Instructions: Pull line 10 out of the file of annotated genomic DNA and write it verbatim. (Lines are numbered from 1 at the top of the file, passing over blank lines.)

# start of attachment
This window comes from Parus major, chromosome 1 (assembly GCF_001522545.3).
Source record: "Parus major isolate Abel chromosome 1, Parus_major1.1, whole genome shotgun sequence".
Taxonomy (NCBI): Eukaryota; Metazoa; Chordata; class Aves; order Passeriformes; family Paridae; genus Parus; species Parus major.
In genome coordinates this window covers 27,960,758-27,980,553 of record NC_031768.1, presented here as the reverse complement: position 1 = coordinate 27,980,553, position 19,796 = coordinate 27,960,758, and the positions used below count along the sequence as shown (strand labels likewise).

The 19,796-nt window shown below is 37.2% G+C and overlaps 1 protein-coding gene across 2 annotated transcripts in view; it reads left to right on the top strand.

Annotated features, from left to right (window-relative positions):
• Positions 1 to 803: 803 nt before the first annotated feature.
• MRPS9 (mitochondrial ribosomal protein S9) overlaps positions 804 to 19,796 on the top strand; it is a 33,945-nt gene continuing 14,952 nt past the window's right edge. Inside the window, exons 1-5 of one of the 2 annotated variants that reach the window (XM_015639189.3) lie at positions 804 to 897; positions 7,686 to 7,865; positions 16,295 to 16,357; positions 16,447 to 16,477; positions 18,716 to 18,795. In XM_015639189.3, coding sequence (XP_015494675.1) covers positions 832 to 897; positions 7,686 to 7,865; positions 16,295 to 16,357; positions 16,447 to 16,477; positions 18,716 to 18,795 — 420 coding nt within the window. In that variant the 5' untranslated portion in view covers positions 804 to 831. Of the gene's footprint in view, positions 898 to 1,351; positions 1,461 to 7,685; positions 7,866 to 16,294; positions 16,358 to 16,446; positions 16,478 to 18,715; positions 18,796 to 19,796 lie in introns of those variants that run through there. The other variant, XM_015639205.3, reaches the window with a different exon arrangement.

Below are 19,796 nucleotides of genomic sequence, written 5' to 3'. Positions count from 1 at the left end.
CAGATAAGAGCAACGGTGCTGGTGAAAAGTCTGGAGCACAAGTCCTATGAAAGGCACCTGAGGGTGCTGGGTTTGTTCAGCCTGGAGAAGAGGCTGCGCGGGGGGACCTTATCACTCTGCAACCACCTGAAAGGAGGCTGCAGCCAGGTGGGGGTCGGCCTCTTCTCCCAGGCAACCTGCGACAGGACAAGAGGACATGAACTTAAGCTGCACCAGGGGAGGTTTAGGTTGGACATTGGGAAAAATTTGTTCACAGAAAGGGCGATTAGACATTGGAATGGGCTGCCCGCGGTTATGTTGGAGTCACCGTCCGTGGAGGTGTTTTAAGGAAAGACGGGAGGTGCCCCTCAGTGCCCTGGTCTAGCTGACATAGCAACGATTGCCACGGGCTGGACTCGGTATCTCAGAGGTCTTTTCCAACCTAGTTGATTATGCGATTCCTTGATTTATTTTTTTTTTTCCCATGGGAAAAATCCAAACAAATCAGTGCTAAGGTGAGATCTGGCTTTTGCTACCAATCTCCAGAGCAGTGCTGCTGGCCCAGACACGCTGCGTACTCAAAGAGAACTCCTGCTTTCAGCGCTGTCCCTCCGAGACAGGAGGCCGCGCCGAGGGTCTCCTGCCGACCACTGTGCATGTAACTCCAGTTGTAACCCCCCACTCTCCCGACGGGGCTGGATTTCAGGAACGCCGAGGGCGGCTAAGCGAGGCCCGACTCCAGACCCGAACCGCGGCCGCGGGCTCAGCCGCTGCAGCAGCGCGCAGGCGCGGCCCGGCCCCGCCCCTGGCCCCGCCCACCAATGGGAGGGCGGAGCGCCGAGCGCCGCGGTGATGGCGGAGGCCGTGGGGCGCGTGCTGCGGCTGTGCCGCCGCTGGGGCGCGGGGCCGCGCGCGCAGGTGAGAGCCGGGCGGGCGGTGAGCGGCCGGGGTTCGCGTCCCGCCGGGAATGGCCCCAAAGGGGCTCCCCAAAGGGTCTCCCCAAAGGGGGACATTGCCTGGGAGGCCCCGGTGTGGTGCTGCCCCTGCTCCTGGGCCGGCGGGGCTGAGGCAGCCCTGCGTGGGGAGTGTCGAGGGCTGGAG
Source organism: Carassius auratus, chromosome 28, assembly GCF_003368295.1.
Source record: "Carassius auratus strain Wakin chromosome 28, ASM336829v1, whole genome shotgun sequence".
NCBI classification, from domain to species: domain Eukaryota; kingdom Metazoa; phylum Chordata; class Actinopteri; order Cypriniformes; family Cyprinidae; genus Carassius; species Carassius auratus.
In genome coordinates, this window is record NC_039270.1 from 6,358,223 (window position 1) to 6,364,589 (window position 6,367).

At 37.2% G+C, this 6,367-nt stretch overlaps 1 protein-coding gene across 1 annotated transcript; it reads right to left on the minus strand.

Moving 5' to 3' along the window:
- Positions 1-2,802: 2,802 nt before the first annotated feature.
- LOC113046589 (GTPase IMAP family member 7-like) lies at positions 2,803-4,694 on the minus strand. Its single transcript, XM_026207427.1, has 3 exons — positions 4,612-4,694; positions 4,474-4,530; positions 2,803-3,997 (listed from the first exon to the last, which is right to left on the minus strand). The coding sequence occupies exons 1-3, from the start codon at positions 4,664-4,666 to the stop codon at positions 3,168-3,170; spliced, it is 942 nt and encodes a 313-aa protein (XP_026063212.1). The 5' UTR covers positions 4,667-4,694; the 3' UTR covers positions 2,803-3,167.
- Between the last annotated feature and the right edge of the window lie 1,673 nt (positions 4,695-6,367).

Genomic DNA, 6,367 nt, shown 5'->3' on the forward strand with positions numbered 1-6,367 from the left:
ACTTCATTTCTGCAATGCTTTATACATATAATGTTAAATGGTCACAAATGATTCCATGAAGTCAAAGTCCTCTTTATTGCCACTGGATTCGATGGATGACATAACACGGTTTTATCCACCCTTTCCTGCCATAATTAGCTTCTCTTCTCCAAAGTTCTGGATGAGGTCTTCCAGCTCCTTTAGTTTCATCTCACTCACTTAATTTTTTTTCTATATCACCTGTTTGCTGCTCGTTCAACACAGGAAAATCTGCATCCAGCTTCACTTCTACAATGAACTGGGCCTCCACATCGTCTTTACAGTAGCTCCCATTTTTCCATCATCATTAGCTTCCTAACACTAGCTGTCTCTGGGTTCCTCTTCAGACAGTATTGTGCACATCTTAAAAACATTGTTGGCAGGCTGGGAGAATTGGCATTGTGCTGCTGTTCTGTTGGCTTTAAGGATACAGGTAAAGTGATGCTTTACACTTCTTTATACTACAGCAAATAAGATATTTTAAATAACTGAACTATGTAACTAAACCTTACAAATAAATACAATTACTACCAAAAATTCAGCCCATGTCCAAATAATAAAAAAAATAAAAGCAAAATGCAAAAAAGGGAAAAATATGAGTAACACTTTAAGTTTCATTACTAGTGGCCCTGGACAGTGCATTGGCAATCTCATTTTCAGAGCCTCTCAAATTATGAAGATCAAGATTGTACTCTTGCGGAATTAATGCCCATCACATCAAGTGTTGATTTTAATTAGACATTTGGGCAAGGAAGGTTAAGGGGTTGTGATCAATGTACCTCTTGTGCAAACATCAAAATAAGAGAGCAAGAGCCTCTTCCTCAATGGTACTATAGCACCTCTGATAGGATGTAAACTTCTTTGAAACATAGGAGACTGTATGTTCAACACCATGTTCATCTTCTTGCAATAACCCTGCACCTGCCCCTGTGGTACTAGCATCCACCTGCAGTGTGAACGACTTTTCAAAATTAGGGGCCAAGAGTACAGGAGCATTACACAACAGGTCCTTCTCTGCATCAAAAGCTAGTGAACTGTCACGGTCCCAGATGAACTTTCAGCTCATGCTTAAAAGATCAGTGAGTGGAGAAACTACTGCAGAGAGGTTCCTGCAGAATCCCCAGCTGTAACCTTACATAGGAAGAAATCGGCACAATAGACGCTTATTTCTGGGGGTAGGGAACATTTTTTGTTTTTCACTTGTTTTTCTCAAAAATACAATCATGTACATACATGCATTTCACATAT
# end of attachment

CAGATAAGAGCAACGGTGCTGGTGAAAAGTCTGGAGCACAAGTCCTATGAAAGGCACCTGAGGGTGCTGGGTTTGTTCAGCCTGGAGAAGAGGCTGCGCGGGGGGACCTTATCACTCTGCAACCACCTGAAAGGAGGCTGCAGCCAGGTGGGGGTCGGCCTCTTCTCCCAGGCAACCTGCGACAGGACAAGAGGACATGAACTTAAGCTGCACCAGGGGAGGTTTAGGTTGGACATTGGGAAAAATTTGTTCACAGAAAGGGCGATTAGACATTGGAATGGGCTGCCCGCGGTTATGTTGGAGTCACCGTCCGTGGAGGTGTTTTAAGGAAAGACGGGAGGTGCCCCTCAGTGCCCTGGTCTAGCTGACATAGCAACGATTGCCACGGGCTGGACTCGGTATCTCAGAGGTCTTTTCCAACCTAGTTGATTATGCGATTCCTTGATTTATTTTTTTTTTTCCCATGGGAAAAATCCAAACAAATCAGTGCTAAGGTGAGATCTGGCTTTTGCTACCAATCTCCAGAGCAGTGCTGCTGGCCCAGACACGCTGCGTACTCAAAGAGAACTCCTGCTTTCAGCGCTGTCCCTCCGAGACAGGAGGCCGCGCCGAGGGTCTCCTGCCGACCACTGTGCATGTAACTCCAGTTGTAACCCCCCACTCTCCCGACGGGGCTGGATTTCAGGAACGCCGAGGGCGGCTAAGCGAGGCCCGACTCCAGACCCGAACCGCGGCCGCGGGCTCAGCCGCTGCAGCAGCGCGCAGGCGCGGCCCGGCCCCGCCCCTGGCCCCGCCCACCAATGGGAGGGCGGAGCGCCGAGCGCCGCGGTGATGGCGGAGGCCGTGGGGCGCGTGCTGCGGCTGTGCCGCCGCTGGGGCGCGGGGCCGCGCGCGCAGGTGAGAGCCGGGCGGGCGGTGAGCGGCCGGGGTTCGCGTCCCGCCGGGAATGGCCCCAAAGGGGCTCCCCAAAGGGTCTCCCCAAAGGGGGACATTGCCTGGGAGGCCCCGGTGTGGTGCTGCCCCTGCTCCTGGGCCGGCGGGGCTGAGGCAGCCCTGCGTGGGGAGTGTCGAGGGCTGGAG